Update 1-17-2015 The server part of xmppnzb was recently merged into the development-postgres branch of pynab!

Update 10-26-2012 I’ve continued to develop xmppnzb and now use it exclusively for pulling down recurring content. I maintain a server with the xmpp, newznab, and ‘scandb’ portions and anyone interested can contact me about access for beta testing purposes.

Update 4-16-2012

Put my code up at GitHub: https://github.com/bettse/xmppnzb and I’ve rewritten it to use the SleekXMPP pubsub examples as a base.

Original Post

Recently I’ve been on an XMPP kick, studying the technology, and identifying some of the areas I think it could be applied. Although this is similar to the concept of “When all you have is a hammer, everything looks like a nail”, I think RSS is one area that XMPP’s PubSub (XEP-0060) could improve in some scenarios.

One that I recently ran across was the being notified of new NZBs becoming available. I currently use an NZB client that includes a RSS client and a set of regular expression filters. At regular intervals (every 15 minutes in my case) it checks the RSS feeds I’ve specified and applies the regular expressions to each of the latest entries. For any entry that matches, that entry is sent on to the main NZB client.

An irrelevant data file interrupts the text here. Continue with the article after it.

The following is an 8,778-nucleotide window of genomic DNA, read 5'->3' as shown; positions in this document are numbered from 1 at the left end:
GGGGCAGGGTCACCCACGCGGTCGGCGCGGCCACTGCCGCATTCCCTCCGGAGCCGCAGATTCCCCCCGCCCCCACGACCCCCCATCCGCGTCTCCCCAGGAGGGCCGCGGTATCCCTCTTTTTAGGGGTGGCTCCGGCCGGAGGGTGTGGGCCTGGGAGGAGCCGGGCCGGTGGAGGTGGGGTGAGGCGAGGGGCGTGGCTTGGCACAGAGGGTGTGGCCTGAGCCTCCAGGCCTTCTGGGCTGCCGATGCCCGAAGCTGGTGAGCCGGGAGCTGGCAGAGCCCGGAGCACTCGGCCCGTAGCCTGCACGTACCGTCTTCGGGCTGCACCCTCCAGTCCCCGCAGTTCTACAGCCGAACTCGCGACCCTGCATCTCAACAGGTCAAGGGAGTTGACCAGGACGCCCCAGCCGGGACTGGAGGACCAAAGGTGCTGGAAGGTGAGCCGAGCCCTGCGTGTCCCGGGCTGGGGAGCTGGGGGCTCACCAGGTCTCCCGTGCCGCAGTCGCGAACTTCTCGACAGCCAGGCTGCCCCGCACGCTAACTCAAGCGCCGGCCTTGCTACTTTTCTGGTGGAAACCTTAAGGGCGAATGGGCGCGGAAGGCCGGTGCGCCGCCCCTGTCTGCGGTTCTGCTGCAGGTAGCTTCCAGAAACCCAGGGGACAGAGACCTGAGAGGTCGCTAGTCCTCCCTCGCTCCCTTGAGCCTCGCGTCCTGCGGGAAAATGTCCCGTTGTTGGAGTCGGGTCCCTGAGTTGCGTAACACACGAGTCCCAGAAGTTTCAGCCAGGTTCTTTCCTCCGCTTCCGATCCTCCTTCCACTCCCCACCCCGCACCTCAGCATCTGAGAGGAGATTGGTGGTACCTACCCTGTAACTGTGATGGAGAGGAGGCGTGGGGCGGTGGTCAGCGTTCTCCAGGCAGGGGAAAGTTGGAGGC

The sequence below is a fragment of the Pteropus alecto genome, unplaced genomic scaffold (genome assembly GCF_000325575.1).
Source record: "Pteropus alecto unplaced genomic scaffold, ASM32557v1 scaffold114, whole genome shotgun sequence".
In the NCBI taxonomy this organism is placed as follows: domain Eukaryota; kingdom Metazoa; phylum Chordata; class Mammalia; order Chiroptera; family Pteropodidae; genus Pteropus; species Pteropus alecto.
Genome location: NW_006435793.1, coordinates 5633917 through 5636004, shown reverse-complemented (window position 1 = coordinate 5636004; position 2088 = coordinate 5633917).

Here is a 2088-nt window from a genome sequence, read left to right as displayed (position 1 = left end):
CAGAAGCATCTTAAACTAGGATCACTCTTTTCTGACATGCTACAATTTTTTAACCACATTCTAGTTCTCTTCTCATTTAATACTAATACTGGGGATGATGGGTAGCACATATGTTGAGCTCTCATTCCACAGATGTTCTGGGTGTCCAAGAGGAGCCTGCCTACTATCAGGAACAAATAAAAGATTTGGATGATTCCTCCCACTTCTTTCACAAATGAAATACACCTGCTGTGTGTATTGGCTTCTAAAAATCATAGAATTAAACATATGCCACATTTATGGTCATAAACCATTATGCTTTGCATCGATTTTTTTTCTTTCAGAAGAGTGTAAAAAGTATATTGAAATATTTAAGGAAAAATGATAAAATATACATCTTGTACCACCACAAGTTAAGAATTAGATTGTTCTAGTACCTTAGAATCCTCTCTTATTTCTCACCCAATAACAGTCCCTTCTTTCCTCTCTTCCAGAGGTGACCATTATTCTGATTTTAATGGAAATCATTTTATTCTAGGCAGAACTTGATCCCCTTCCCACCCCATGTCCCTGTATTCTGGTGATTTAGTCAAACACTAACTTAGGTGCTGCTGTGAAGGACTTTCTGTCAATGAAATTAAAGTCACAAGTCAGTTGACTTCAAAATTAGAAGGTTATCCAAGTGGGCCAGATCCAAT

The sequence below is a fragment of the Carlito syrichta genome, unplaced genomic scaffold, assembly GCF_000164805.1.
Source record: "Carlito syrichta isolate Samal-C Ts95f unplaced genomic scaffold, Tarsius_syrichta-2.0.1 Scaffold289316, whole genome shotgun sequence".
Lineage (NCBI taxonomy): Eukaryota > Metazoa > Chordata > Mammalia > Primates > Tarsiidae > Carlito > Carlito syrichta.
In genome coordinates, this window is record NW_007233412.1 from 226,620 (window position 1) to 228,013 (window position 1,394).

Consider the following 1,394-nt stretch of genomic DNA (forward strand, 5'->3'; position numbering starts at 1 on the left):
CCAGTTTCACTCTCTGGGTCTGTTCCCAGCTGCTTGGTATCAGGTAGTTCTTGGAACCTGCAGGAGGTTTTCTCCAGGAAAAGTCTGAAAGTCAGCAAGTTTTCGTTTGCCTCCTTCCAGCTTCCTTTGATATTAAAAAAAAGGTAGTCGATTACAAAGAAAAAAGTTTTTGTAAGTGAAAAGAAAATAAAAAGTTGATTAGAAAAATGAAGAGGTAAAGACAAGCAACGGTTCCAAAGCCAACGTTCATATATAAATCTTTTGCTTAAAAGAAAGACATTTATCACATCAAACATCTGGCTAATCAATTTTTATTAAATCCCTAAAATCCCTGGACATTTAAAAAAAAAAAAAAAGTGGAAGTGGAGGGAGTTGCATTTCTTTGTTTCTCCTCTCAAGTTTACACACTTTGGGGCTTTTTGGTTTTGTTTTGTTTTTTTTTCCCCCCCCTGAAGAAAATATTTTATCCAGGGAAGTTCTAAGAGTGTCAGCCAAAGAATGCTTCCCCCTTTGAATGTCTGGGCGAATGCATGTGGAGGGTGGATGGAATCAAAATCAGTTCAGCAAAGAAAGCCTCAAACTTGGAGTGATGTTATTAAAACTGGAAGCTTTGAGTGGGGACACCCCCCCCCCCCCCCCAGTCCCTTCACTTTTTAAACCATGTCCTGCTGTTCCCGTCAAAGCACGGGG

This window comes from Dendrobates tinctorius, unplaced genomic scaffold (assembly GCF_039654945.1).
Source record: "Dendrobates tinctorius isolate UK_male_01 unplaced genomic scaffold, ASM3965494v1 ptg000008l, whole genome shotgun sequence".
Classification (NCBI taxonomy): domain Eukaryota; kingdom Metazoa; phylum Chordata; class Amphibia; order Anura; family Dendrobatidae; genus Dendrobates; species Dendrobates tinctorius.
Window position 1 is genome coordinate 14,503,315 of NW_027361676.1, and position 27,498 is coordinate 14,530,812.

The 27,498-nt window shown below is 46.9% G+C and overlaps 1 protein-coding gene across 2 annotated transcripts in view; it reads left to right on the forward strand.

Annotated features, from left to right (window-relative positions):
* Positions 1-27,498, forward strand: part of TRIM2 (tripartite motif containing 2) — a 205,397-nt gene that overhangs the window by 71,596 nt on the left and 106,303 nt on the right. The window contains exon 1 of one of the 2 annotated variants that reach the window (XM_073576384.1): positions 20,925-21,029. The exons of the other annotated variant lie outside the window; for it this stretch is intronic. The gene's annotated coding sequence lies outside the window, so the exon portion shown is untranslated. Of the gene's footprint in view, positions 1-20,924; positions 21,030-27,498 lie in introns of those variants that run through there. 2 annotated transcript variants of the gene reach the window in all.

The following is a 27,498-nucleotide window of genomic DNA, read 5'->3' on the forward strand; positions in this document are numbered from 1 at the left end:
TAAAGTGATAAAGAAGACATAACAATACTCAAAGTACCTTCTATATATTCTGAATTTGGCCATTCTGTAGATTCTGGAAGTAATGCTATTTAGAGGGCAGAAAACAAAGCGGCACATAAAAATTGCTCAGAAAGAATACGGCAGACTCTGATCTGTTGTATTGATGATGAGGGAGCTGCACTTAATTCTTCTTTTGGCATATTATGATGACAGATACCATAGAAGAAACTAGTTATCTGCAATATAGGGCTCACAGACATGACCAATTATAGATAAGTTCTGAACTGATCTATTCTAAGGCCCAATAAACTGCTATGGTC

The same content that the RSS client accesses is also available in a human readable format as a simple webpage with a table of NZBs and meta data (size, time, etc). Any NZB that I’m interested in, I can either download and have the NZB client pick up through its monitoring of my default downloads folder, or use a link on the page inserted by a plugin to my web browser and the NZB will be sent to the NZB client through an API.

In either case, I either have to manually check for regular NZBs I’m interested in, or wait for up to 15 minutes for the RSS client. This is where I started to think about the application of XMPP and PubSub. Instead of polling the server via RSS, why not have it actively notify me about all NZBs(name, url, etc; the same contents available via RSS) in a category, then I can apply my filters as usual.

The major benefit to me is the downloading of content starting sooner. I think this could also benefit NZB indexers by reducing their bandwidth. If a client checks an RSS feed 24 hours a day, but contents is most often published in a smaller window of time, then the client will repeatedly request an RSS feed that is mostly the same, wasting bandwidth on redundant information. When new NZBs are published, only a single copy of the information needs to be sent to the XMPP server, then the XMPP server manages contacting the clients.